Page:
He was the man responsible for Australia’s tough stance on asylum seekers and detention centres, not to mention protecting the security of Australia against counter-terrorism issues. Little wonder, then, that Australia’s former immigration minister and attorney general, Philip Ruddock, was one of the nation’s most controversial politicians.
Ruddock’s extensive career in politics has spanned almost 39 years, following his election in 1973, making him Australia’s third longest serving parliamentarian and ‘the father of the House of Representatives.’
So how does one last this long in the world of politics?
‘If the service of the public rather than the service of yourself is the objective in public life, it can be a long one,’ Ruddock says.
Ruddock saw his late father Max Ruddock, who was also a member of the NSW Parliament, as a tremendous role model who greatly influenced him to embark on a career in politics.
‘He was a remarkable achiever and a brilliant man’, he says.
In his role as Australia’s longest-serving immigration minister (1996-2003), Ruddock received much criticism – plenty of it personal.
‘The substantial questions of public policy should be resolved on their merits and you shouldn’t attack the individual doing their job,’ he comments.
Nevertheless, although Ruddock describes his role as immigration minister as a ‘difficult’ portfolio, he also maintains that it was a ‘great privilege to serve in the role, to play a part in nation building.’
Having restructured immigration programs to shore up public confidence, Ruddock says, ‘It was a great thing to be able to do because I think that it’s important for Australians to be accommodating and generous with their immigration program, one which they have confidence that has been well conducted.’
Apart from serving as immigration minister, Ruddock also served as Australia’s attorney general (2003-2007), a role in which he found protecting the security of Australia his most challenging obligation. As attorney general, Ruddock was responsible for domestic security and counter-terrorism issues which he says, ‘Loom very large in your consideration to the point that you could lose a perspective as there are other issues you need to deal with, and some of them quite delicate, and some of them quite challenging.’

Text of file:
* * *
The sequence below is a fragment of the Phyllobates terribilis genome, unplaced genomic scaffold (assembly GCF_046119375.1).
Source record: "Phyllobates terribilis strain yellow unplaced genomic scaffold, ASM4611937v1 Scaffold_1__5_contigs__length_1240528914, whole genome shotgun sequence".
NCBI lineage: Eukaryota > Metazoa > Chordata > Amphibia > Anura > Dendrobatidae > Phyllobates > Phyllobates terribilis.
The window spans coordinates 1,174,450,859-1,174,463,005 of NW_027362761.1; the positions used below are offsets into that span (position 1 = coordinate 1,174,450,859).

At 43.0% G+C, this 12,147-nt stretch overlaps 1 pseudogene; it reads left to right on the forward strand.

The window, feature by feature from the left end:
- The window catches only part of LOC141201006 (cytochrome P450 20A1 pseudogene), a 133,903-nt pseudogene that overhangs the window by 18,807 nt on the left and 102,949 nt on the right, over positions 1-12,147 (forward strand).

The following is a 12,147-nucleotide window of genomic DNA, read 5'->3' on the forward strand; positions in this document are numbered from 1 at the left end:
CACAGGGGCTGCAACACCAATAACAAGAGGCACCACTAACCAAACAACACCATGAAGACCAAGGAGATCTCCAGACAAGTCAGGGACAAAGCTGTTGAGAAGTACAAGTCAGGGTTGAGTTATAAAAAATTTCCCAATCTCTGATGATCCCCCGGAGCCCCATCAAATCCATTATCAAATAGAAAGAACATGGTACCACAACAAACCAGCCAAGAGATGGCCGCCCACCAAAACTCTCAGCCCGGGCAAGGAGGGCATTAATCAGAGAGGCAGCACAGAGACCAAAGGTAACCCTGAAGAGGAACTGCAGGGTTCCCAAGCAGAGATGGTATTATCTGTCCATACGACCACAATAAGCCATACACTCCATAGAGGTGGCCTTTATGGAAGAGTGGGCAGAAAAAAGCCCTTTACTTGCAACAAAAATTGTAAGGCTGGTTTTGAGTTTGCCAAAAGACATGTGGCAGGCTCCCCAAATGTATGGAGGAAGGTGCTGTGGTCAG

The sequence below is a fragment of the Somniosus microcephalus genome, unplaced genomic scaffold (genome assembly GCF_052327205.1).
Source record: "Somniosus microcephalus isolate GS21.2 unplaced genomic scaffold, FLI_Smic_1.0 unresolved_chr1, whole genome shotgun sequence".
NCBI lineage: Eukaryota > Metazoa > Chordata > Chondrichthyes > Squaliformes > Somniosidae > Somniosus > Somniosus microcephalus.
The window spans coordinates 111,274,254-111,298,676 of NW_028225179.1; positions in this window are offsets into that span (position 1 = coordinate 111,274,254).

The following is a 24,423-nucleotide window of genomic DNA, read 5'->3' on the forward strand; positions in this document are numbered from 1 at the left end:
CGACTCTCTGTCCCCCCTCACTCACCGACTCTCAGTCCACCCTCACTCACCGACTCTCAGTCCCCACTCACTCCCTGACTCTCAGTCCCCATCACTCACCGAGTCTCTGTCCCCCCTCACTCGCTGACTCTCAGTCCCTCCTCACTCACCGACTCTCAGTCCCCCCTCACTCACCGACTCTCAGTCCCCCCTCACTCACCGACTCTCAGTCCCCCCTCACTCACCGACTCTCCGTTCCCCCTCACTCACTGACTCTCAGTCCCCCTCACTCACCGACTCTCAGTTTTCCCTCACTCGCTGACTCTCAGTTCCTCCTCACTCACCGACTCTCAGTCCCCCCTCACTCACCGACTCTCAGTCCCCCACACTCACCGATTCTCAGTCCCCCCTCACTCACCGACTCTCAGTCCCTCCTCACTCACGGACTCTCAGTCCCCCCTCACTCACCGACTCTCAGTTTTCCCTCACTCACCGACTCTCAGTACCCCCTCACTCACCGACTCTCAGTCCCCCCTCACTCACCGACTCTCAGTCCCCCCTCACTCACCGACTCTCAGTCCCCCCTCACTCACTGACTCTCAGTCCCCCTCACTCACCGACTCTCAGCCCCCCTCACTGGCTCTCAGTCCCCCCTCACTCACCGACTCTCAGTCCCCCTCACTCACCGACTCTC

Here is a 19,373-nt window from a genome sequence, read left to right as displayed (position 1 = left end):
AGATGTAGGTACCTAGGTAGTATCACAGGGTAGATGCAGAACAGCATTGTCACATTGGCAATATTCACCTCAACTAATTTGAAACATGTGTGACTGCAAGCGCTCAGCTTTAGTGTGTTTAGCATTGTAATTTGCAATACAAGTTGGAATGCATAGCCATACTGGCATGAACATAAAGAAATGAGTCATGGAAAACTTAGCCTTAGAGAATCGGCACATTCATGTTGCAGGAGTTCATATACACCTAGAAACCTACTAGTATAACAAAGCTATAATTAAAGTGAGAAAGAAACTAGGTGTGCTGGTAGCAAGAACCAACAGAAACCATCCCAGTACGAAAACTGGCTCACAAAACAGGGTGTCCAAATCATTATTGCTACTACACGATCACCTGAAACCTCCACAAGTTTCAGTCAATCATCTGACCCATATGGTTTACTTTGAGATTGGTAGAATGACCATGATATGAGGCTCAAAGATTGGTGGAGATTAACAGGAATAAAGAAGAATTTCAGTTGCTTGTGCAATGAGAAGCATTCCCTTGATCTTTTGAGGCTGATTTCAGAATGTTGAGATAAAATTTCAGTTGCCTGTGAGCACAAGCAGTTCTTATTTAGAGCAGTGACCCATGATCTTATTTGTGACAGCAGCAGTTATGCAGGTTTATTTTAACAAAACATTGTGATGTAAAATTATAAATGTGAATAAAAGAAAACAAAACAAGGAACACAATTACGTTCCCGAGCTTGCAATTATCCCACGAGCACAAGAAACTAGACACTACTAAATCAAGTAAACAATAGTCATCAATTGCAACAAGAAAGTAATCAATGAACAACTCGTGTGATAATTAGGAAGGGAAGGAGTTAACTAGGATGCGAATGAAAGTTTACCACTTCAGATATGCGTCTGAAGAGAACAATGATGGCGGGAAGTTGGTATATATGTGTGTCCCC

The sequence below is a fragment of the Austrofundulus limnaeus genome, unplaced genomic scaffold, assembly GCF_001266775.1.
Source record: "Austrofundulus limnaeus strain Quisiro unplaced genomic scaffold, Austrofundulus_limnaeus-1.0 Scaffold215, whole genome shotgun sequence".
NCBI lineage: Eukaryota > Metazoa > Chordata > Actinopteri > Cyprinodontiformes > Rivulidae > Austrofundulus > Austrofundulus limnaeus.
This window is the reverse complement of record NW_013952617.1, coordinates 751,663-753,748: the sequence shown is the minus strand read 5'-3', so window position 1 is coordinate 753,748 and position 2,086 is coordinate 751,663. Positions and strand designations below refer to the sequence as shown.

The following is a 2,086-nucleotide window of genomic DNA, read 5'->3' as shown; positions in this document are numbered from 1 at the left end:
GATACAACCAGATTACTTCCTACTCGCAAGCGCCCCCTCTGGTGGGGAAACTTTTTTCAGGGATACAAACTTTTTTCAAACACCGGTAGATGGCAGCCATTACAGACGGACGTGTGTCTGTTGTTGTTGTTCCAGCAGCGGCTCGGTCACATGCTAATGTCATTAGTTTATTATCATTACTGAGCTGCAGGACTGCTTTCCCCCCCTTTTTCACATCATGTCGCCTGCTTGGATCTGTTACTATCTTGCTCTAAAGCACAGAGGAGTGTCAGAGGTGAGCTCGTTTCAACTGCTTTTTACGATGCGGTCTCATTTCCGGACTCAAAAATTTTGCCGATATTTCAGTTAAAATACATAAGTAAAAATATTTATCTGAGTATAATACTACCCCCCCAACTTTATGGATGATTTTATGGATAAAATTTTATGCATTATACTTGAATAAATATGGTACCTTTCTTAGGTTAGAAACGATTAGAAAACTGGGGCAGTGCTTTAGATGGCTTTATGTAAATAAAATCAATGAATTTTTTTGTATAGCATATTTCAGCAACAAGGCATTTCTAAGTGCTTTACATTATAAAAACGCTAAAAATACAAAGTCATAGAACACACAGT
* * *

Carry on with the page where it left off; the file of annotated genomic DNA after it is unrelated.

In his role as attorney general, Ruddock also implemented major reforms in relation to family law and commenced a process of codifying personal property security in a way which ‘will be beneficial for Australia.’
Nowadays, Ruddock, who since 1992 has been the federal member of Berowra in NSW, describes representing his electorate as a great privilege.
He passionately describes his electorate as ‘unique and very special – we are the lungs of Sydney, we grow many of the products that the Sydney populous is able to enjoy.’
Ruddock says that among a range of important issues in his electorate, the most critical issue is the linkage between Melbourne and Brisbane through Sydney in terms of national roads. ‘It’s an absolute disaster,’ he says.
‘In terms of infrastructure building, that this has not been addressed and it needs to be. It’s a matter I am pressing for very strongly,’ he adds.
Having travelled extensively throughout his working career, Ruddock says that his most satisfying travel highlight was ‘the time I spent trying to understand the plight and circumstances of refugees around the world.’
In fact, Ruddock’s travels in Africa which led him to camp Kakuma, where southern Sudanese sought refuge in Kenya, prompted him to initiate the first re-settlement programs for southern Sudanese refugees. Ruddock says this was ‘important for identifying people in need who had been targeted – people for whom new opportunities needed to be found.’
Ruddock stresses that those wishing to make a career in politics need to ‘focus on what you can do for others in public life – if you focus on what you get out of it, forget it.’
As a man who has served and represented Australia for close to four decades, Ruddock has not lost any of his passion.
‘Australia is a remarkable country, with extraordinary talented people and we need to free up those talents in order to build a more prosperous Australia. We need to be an example to the rest of the world of what can be done if we unleash all of those talents.’